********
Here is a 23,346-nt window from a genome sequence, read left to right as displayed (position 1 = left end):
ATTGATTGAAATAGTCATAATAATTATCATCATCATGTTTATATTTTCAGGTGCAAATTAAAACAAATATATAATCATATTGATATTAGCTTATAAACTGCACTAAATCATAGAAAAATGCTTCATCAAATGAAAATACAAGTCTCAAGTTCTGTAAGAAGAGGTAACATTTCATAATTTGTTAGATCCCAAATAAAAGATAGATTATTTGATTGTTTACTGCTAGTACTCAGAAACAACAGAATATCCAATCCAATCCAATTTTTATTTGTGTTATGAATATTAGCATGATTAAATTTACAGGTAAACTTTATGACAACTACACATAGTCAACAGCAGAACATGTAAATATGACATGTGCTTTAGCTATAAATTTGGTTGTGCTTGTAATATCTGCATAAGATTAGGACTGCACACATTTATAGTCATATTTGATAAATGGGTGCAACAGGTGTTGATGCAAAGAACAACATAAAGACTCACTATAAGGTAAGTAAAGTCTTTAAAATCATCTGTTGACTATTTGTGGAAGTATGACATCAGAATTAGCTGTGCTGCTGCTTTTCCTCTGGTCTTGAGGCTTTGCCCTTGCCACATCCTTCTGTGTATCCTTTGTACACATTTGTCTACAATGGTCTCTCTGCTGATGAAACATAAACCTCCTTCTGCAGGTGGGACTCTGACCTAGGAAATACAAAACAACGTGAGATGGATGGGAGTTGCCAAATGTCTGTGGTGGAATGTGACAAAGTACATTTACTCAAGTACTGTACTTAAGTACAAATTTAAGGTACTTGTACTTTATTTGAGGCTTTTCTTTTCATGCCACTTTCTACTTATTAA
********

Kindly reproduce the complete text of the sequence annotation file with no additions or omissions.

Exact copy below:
Here is a 23,346-nt window from a genome sequence, read left to right as displayed (position 1 = left end):
ATTGATTGAAATAGTCATAATAATTATCATCATCATGTTTATATTTTCAGGTGCAAATTAAAACAAATATATAATCATATTGATATTAGCTTATAAACTGCACTAAATCATAGAAAAATGCTTCATCAAATGAAAATACAAGTCTCAAGTTCTGTAAGAAGAGGTAACATTTCATAATTTGTTAGATCCCAAATAAAAGATAGATTATTTGATTGTTTACTGCTAGTACTCAGAAACAACAGAATATCCAATCCAATCCAATTTTTATTTGTGTTATGAATATTAGCATGATTAAATTTACAGGTAAACTTTATGACAACTACACATAGTCAACAGCAGAACATGTAAATATGACATGTGCTTTAGCTATAAATTTGGTTGTGCTTGTAATATCTGCATAAGATTAGGACTGCACACATTTATAGTCATATTTGATAAATGGGTGCAACAGGTGTTGATGCAAAGAACAACATAAAGACTCACTATAAGGTAAGTAAAGTCTTTAAAATCATCTGTTGACTATTTGTGGAAGTATGACATCAGAATTAGCTGTGCTGCTGCTTTTCCTCTGGTCTTGAGGCTTTGCCCTTGCCACATCCTTCTGTGTATCCTTTGTACACATTTGTCTACAATGGTCTCTCTGCTGATGAAACATAAACCTCCTTCTGCAGGTGGGACTCTGACCTAGGAAATACAAAACAACGTGAGATGGATGGGAGTTGCCAAATGTCTGTGGTGGAATGTGACAAAGTACATTTACTCAAGTACTGTACTTAAGTACAAATTTAAGGTACTTGTACTTTATTTGAGGCTTTTCTTTTCATGCCACTTTCTACTTATTAA